Becoming A Minimalist

Becoming A Minimalist

A TikTok follower of @Unjumbled recently commented, “I’m a maximalist but want to be a minimalist.” It was a great comment that we were delighted to address.

As professional organizers, we can help clients achieve their elusive goal of becoming minimalists. Let’s take a high-level look at how Unjumbled would work with fictional client Jane to achieve her vision.

woman with a vision

We start with helping Jane understand and articulate how she thinks a minimalistic home looks. She may have a Pinterest picture in mind with lots of open space, natural light, and a few plants to provide a pop of color, but she lives in a small home with her three children and husband. The house she’s picturing wouldn’t serve her family well. Discussing Jane’s mental picture, what her family needs, and how to mesh these things will help her realize that minimalism needs to look different than the picture in her head. We’ll help Jane develop and write down goals that provide a road map to minimalism to let her know when she’s arrived rather than looking for a Pinterest-perfect home.

woman with a vision

We’ll encourage Jane to start small as she moves toward minimalism. Choosing to begin work in her family room is better than her kitchen since her husband likes to bake on the weekends and values his tools. Purging his many appliances, gadgets, and dishes may help her achieve minimalism but will destroy marital bliss. Not a good trade-off! She should respect her husband’s desires but can still achieve family-appropriate minimalism in other rooms.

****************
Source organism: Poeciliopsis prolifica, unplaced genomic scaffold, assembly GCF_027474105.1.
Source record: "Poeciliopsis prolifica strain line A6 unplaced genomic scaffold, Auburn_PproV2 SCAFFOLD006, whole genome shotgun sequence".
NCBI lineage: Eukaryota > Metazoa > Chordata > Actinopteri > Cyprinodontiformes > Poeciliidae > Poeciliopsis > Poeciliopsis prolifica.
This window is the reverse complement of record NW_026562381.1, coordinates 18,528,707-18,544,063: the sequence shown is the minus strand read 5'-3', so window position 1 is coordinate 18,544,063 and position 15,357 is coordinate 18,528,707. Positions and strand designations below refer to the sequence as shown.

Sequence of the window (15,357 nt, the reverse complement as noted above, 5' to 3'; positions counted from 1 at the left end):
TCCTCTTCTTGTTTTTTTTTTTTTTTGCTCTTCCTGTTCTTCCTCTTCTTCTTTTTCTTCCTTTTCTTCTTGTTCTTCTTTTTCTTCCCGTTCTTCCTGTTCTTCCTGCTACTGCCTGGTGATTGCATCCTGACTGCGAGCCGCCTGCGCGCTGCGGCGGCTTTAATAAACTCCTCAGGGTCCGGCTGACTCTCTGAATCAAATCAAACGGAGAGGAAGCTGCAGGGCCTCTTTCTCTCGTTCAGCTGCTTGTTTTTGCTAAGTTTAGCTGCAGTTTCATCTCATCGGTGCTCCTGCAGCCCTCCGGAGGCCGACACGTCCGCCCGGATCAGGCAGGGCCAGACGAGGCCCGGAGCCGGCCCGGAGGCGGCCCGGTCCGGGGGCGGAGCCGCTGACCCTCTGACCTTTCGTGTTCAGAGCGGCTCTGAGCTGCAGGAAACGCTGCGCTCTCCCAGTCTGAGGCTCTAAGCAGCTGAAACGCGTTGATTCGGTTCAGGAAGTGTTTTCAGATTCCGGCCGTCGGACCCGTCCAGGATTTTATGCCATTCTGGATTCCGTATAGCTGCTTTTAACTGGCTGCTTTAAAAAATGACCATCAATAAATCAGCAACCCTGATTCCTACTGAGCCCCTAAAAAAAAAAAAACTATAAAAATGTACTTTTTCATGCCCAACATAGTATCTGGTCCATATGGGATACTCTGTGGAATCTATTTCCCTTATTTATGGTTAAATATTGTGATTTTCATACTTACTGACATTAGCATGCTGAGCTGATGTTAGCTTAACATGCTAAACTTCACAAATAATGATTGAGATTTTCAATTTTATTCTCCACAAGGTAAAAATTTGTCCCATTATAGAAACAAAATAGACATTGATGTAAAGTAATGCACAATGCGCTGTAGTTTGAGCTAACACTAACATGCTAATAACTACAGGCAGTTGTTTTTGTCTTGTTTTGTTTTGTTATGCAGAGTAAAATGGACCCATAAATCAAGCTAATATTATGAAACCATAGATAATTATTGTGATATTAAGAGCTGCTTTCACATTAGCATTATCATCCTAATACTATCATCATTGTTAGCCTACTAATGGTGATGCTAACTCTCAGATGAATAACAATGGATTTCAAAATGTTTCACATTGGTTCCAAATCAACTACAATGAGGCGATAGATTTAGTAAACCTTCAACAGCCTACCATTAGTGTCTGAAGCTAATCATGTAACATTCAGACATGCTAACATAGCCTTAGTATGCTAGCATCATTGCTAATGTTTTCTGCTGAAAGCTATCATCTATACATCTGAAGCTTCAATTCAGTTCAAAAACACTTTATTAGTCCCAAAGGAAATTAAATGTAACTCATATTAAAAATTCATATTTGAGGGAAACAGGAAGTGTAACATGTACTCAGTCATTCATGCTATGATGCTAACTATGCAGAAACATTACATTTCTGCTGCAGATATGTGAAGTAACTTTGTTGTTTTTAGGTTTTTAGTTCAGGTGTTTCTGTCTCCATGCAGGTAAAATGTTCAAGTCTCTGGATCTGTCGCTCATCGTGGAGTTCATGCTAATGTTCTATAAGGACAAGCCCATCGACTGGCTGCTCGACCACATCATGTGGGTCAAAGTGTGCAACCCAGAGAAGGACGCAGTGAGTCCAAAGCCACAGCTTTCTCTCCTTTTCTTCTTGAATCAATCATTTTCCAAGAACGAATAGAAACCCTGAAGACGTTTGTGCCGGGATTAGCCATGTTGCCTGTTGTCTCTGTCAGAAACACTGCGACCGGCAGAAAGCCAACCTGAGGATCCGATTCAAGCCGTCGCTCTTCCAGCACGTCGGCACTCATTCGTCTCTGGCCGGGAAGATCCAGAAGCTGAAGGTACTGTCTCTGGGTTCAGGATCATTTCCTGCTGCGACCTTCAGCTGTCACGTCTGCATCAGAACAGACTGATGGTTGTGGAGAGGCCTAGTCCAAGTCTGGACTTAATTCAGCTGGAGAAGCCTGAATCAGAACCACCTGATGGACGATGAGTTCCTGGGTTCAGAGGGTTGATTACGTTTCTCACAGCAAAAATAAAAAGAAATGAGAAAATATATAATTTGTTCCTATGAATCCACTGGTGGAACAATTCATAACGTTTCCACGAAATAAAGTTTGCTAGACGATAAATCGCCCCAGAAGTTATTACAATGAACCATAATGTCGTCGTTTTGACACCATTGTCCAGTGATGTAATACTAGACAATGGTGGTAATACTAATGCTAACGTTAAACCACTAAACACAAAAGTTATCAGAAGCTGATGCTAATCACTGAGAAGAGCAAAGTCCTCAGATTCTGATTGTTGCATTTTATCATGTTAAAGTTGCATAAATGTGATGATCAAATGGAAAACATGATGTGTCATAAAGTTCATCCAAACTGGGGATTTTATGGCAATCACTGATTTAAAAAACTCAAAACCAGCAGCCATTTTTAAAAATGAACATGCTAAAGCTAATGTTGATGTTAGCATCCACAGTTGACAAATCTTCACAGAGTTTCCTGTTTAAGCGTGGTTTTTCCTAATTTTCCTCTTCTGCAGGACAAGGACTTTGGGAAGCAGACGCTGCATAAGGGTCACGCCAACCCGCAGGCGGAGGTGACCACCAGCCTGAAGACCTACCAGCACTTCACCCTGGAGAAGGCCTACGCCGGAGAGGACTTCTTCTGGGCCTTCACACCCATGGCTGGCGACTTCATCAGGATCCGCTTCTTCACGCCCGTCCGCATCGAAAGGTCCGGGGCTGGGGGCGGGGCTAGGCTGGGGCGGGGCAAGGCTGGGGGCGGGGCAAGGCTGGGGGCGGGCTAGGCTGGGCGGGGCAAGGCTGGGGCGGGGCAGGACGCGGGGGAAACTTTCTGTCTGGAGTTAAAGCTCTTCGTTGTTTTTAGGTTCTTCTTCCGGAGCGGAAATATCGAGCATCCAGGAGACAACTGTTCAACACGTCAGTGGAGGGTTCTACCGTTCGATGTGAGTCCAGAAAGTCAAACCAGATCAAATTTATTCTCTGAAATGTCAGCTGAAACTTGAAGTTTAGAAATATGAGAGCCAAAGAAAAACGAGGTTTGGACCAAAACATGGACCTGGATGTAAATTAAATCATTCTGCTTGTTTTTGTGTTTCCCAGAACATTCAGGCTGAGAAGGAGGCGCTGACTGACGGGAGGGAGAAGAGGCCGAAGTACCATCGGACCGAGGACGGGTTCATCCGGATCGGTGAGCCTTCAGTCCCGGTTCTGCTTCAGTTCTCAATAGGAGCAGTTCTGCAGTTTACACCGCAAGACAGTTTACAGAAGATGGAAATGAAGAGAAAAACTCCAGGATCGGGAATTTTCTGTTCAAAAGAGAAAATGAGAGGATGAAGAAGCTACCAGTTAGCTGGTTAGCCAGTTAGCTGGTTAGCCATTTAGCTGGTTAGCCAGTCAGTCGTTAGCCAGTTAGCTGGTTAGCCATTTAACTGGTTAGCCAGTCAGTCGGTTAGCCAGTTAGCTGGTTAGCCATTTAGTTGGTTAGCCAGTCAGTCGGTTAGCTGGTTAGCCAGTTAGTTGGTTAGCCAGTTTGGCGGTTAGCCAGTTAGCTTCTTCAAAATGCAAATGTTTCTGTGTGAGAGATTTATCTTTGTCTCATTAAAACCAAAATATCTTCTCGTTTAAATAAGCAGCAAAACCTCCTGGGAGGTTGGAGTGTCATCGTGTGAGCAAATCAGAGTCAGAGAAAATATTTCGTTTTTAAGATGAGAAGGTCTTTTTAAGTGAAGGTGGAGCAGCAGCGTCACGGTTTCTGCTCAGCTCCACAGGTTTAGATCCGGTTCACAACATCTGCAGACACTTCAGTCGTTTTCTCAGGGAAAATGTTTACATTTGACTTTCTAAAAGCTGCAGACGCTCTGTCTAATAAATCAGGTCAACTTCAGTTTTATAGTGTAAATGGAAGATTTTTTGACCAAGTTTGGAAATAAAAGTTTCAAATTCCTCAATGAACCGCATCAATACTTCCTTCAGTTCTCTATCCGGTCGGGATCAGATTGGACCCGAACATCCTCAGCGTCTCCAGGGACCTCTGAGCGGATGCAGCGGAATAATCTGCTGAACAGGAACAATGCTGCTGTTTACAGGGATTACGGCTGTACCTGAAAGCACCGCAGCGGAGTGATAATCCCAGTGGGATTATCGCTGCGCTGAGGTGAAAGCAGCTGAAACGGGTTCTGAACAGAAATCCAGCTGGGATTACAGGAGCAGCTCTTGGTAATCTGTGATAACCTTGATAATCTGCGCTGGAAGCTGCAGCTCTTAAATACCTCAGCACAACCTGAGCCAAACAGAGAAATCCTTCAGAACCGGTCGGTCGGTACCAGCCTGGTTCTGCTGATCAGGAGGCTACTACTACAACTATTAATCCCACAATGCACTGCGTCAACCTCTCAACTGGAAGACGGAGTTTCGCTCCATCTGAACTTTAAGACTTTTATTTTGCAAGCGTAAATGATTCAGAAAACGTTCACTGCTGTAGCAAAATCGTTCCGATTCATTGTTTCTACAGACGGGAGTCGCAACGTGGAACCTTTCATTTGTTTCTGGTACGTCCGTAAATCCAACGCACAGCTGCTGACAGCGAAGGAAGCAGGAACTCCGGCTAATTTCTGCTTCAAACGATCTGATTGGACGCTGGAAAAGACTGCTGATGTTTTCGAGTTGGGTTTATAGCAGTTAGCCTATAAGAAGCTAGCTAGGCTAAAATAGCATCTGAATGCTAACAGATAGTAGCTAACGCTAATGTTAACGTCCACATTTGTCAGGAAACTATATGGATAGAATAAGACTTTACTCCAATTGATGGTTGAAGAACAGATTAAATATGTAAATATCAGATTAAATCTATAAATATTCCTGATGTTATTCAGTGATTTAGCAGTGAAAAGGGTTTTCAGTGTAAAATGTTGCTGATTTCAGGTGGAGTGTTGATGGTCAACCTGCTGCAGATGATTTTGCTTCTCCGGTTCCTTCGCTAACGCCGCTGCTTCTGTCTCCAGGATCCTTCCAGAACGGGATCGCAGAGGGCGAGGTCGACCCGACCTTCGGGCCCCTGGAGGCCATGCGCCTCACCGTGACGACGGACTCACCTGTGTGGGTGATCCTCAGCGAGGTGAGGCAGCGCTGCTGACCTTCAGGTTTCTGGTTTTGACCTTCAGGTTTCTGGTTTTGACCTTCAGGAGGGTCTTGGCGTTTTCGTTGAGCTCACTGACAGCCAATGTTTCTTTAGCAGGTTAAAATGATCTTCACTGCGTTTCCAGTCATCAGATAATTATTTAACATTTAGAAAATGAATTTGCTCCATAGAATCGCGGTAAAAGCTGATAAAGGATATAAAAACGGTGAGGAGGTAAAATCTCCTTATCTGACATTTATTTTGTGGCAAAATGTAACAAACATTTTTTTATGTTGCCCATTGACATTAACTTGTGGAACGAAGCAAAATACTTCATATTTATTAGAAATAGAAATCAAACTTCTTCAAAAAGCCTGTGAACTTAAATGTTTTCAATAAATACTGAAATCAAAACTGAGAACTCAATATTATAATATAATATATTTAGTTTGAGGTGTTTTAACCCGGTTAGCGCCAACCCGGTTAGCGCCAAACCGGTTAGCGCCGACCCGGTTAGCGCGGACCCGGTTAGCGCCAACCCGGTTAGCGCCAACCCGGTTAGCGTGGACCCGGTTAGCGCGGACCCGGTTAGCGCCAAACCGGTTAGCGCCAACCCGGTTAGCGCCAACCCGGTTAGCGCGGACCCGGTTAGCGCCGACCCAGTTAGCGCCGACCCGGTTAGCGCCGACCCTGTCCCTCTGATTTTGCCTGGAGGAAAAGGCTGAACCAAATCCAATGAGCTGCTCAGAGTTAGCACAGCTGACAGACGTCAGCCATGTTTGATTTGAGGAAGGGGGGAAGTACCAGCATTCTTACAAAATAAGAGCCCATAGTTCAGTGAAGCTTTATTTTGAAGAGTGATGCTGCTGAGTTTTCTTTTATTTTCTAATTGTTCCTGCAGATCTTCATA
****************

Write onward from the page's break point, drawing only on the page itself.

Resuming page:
We’ll encourage Jane to start small as she moves toward minimalism. Choosing to begin work in her family room is better than her kitchen since her husband likes to bake on the weekends and values his tools. Purging his many appliances, gadgets, and dishes may help her achieve minimalism but will destroy marital bliss. Not a good trade-off! She should respect her husband’s desires but can still achieve family-appropriate minimalism in other rooms.

When Jane finishes de-cluttering a room, we’ll ask her to evaluate whether the results meet her written goals. If so, success! We’ll ask her to take pictures of the room so that if clutter creeps back in, she can remember what’s possible and reclaim it. If she doesn’t think she’s achieved her goals, we’ll review them and see what’s interfering. We can help her revise her vision or show her how to de-clutter more. Either way, she’s on track to achieve minimalism.

woman taking picture of her kitchen

Some people are naturally minimalistic. Others, like Jane, benefit from guidance to set goals and achieve minimalism that works for them and their family.

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